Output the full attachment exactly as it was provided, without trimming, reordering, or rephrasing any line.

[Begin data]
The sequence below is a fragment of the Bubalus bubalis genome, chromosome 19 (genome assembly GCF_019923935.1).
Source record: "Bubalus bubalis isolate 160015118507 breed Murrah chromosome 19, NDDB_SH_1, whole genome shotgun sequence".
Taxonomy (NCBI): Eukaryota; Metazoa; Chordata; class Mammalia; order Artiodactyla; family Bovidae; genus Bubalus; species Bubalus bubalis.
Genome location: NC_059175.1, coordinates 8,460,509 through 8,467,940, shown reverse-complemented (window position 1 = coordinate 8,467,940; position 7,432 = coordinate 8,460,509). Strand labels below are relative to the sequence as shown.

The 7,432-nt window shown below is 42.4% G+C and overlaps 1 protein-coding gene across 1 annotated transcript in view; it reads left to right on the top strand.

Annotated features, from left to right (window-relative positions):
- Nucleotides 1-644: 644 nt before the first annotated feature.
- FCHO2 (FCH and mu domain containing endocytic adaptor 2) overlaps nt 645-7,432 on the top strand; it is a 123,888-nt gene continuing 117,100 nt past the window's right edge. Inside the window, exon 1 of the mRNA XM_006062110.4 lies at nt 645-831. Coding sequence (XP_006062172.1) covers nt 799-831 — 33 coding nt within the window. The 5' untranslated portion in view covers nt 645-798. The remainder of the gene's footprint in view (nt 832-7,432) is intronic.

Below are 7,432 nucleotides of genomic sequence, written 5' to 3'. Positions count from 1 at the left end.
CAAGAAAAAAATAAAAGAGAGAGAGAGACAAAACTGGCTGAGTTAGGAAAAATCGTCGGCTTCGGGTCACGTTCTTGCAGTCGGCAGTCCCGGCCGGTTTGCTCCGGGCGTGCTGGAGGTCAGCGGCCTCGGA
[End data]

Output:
The sequence below is a fragment of the Bubalus bubalis genome, chromosome 19 (genome assembly GCF_019923935.1).
Source record: "Bubalus bubalis isolate 160015118507 breed Murrah chromosome 19, NDDB_SH_1, whole genome shotgun sequence".
Taxonomy (NCBI): Eukaryota; Metazoa; Chordata; class Mammalia; order Artiodactyla; family Bovidae; genus Bubalus; species Bubalus bubalis.
Genome location: NC_059175.1, coordinates 8,460,509 through 8,467,940, shown reverse-complemented (window position 1 = coordinate 8,467,940; position 7,432 = coordinate 8,460,509). Strand labels below are relative to the sequence as shown.

The 7,432-nt window shown below is 42.4% G+C and overlaps 1 protein-coding gene across 1 annotated transcript in view; it reads left to right on the top strand.

Annotated features, from left to right (window-relative positions):
- Nucleotides 1-644: 644 nt before the first annotated feature.
- FCHO2 (FCH and mu domain containing endocytic adaptor 2) overlaps nt 645-7,432 on the top strand; it is a 123,888-nt gene continuing 117,100 nt past the window's right edge. Inside the window, exon 1 of the mRNA XM_006062110.4 lies at nt 645-831. Coding sequence (XP_006062172.1) covers nt 799-831 — 33 coding nt within the window. The 5' untranslated portion in view covers nt 645-798. The remainder of the gene's footprint in view (nt 832-7,432) is intronic.

Below are 7,432 nucleotides of genomic sequence, written 5' to 3'. Positions count from 1 at the left end.
CAAGAAAAAAATAAAAGAGAGAGAGAGACAAAACTGGCTGAGTTAGGAAAAATCGTCGGCTTCGGGTCACGTTCTTGCAGTCGGCAGTCCCGGCCGGTTTGCTCCGGGCGTGCTGGAGGTCAGCGGCCTCGGA